By littlesweetfish No comments

Among Waseda students, I got to know Maya the most. Her fearlessness was the quality I envied. She’d speak her mind but sometimes a bit more than an appropriate amount, and I’d feel embarrassed for her while she was nonchalant. She was friendly to everyone to the extent of defenselessness, and some people mistook her intentions. She had a round face and a lovely smile, and everyone adored her. During the year at Oxy, she joined the dance company and was, in fact, brilliant in the show at the end of the year. She loved shopping for clothes, and I admired her taste and style. I enjoyed shopping with her and often spent more than I should have.

At some point, I came to understand that Maya had an eating disorder. I wasn’t familiar with the term at the time and didn’t realize it was chronic as she was so cheerful and lively. I had noticed that she sometimes ordered a salad for herself but asked for the leftover pasta from others at the table, but I only realized what she had wasn’t a good appetite or a casual desire to be slender when she eventually confided in me she ate two whole burritos, then thew them up later.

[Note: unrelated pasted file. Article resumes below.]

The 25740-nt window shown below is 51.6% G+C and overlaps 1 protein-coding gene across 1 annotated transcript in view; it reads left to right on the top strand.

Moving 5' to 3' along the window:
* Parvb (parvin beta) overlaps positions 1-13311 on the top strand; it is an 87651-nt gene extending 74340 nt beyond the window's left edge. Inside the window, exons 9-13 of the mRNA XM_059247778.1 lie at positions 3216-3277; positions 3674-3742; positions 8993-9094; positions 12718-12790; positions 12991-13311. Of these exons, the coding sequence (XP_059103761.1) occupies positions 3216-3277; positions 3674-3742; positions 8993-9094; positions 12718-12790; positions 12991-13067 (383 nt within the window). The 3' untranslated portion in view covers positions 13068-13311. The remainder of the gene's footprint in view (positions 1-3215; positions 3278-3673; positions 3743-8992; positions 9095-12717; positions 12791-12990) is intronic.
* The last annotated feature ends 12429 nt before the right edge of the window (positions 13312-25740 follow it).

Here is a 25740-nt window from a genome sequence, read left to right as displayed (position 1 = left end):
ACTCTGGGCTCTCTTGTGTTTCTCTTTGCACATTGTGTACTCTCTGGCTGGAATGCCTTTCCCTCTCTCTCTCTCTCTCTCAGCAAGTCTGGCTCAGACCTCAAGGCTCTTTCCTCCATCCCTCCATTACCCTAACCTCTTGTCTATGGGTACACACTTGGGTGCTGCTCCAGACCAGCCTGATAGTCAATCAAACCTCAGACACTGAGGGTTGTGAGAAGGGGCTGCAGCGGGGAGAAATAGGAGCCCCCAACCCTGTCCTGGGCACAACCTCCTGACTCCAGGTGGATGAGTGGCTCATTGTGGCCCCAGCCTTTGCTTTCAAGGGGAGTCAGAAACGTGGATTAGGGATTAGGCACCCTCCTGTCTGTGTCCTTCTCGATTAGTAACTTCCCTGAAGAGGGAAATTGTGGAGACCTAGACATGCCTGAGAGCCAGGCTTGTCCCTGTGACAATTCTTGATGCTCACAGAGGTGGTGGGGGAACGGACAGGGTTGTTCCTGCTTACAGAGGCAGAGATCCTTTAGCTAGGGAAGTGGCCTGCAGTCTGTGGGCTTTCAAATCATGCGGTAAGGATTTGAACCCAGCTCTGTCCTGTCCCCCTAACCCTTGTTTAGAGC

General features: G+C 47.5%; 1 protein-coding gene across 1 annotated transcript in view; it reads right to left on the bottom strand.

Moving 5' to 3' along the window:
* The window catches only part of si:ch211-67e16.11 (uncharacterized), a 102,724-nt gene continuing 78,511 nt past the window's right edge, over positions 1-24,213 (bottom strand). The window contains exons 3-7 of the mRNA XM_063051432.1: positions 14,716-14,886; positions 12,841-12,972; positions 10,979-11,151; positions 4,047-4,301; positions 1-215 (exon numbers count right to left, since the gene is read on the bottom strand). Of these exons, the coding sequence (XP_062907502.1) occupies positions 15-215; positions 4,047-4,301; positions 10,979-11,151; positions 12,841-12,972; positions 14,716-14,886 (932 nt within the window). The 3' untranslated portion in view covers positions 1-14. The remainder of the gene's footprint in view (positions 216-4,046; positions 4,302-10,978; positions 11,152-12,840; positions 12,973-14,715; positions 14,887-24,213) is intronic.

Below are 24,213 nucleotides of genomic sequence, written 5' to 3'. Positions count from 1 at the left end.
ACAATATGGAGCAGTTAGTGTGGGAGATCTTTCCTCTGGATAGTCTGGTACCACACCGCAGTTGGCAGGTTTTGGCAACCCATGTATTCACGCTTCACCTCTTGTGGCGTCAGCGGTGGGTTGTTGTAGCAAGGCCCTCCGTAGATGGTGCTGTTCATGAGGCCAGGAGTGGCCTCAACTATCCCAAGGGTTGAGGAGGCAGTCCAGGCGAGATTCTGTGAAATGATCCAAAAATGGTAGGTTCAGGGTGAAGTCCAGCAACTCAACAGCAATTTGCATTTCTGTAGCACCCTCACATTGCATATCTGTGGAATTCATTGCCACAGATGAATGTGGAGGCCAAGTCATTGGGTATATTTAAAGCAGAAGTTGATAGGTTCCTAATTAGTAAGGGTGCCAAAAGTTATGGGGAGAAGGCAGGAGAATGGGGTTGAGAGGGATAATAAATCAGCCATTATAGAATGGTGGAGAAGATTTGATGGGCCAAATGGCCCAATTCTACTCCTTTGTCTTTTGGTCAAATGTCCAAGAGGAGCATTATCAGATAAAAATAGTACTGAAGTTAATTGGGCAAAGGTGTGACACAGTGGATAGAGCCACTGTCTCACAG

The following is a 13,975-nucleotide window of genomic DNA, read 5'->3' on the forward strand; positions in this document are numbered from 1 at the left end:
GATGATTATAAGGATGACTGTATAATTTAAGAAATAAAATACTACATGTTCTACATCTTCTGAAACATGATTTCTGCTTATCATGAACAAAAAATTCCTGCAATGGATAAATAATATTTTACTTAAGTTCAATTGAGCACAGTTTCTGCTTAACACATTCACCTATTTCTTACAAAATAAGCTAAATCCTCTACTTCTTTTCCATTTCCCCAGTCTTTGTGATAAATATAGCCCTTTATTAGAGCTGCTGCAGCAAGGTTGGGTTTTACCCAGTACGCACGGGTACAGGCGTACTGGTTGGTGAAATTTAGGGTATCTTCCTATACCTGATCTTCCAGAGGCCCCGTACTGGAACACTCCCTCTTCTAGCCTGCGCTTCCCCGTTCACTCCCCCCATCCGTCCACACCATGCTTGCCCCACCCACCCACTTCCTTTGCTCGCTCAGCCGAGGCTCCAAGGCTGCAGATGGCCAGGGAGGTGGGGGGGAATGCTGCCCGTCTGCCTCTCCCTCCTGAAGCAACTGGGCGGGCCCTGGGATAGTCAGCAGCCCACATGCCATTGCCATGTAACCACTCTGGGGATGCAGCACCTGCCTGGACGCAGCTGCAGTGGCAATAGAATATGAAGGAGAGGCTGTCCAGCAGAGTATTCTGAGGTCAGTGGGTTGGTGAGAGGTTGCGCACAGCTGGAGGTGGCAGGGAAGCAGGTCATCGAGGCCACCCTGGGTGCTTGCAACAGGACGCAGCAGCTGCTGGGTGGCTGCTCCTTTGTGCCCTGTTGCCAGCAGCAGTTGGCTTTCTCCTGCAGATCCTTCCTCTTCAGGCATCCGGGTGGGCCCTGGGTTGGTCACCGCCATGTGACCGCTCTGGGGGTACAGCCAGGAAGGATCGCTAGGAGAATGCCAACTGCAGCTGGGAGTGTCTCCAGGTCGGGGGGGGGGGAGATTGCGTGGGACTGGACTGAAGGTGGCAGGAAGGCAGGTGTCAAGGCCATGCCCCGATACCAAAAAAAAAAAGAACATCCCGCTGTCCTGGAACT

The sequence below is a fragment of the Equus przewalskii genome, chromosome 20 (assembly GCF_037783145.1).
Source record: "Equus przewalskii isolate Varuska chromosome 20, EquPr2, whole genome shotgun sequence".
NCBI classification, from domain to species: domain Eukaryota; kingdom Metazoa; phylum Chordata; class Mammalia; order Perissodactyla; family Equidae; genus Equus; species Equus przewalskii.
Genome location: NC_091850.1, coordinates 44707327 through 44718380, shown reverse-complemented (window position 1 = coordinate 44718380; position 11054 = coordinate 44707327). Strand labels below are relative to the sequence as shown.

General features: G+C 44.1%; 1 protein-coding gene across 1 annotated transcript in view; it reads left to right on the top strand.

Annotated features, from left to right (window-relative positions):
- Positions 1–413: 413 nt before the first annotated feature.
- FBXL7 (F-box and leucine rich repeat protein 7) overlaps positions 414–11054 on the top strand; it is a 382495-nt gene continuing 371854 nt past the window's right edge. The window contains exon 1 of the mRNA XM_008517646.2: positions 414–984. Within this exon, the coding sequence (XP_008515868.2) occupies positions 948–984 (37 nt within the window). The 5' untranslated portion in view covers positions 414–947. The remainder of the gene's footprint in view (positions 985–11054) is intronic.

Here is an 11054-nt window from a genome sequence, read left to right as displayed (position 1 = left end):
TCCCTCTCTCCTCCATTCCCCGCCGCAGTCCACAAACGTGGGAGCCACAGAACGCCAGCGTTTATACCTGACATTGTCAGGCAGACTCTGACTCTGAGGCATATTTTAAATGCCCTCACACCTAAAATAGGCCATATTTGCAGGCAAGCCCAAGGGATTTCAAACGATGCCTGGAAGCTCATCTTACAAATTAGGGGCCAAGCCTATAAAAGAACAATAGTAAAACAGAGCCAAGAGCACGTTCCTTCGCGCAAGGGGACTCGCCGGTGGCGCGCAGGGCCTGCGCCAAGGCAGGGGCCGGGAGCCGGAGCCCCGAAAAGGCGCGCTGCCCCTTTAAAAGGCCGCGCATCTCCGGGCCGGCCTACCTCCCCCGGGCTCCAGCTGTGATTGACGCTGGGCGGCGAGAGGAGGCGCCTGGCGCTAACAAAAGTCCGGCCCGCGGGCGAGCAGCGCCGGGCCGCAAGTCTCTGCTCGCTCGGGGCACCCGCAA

It sounded like the pressure had come from her mother, who wanted a *French doll-like daughter. Maya was short in height and limbs and wasn’t slim but was a fantastic dancer who moved her small body so smoothly and elegantly. She was laughing when she told me about hurtful comments that came from her mother. I now realize how serious her illness was and regret I didn’t do much to help her other than telling her mundane things that didn’t even make her feel better.

In her dorm room, she put up a picture of Marilyn Monroe. I asked her why her, and she said she wanted to look like her. She also told me she couldn’t stand Lucy Liu because she was too ugly to look at. Then, she told me I looked like Lucy Liu. I figured Maya didn’t think Asian features were beautiful, which hurt me as I was trying to love my identity as an Asian/Japanese woman, despite the mainstream beauty standard in America or even in Japan. I wanted to change her mind that we needed to embrace our unique beauty, but instead of telling her that, my comments came out cynical and judgemental. She didn’t seem to take it personally and laughed at my bitter temperament.

*Traditionally in Japan, a French doll meant a white girl doll in a rococo-style dress.

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